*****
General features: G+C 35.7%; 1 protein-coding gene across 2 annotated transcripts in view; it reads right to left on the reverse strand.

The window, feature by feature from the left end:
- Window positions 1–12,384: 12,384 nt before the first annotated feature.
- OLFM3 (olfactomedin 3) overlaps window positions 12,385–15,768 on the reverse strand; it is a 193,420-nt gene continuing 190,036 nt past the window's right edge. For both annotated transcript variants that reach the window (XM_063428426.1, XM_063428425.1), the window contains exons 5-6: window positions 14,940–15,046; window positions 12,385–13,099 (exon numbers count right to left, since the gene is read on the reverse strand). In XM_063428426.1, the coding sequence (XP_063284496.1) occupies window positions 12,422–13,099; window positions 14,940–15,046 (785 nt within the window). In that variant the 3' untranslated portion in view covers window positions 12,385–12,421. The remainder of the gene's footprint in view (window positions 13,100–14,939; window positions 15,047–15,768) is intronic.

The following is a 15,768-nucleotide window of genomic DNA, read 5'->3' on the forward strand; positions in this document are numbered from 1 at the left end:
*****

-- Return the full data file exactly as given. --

General features: G+C 35.7%; 1 protein-coding gene across 2 annotated transcripts in view; it reads right to left on the reverse strand.

The window, feature by feature from the left end:
- Window positions 1–12,384: 12,384 nt before the first annotated feature.
- OLFM3 (olfactomedin 3) overlaps window positions 12,385–15,768 on the reverse strand; it is a 193,420-nt gene continuing 190,036 nt past the window's right edge. For both annotated transcript variants that reach the window (XM_063428426.1, XM_063428425.1), the window contains exons 5-6: window positions 14,940–15,046; window positions 12,385–13,099 (exon numbers count right to left, since the gene is read on the reverse strand). In XM_063428426.1, the coding sequence (XP_063284496.1) occupies window positions 12,422–13,099; window positions 14,940–15,046 (785 nt within the window). In that variant the 3' untranslated portion in view covers window positions 12,385–12,421. The remainder of the gene's footprint in view (window positions 13,100–14,939; window positions 15,047–15,768) is intronic.

The following is a 15,768-nucleotide window of genomic DNA, read 5'->3' on the forward strand; positions in this document are numbered from 1 at the left end: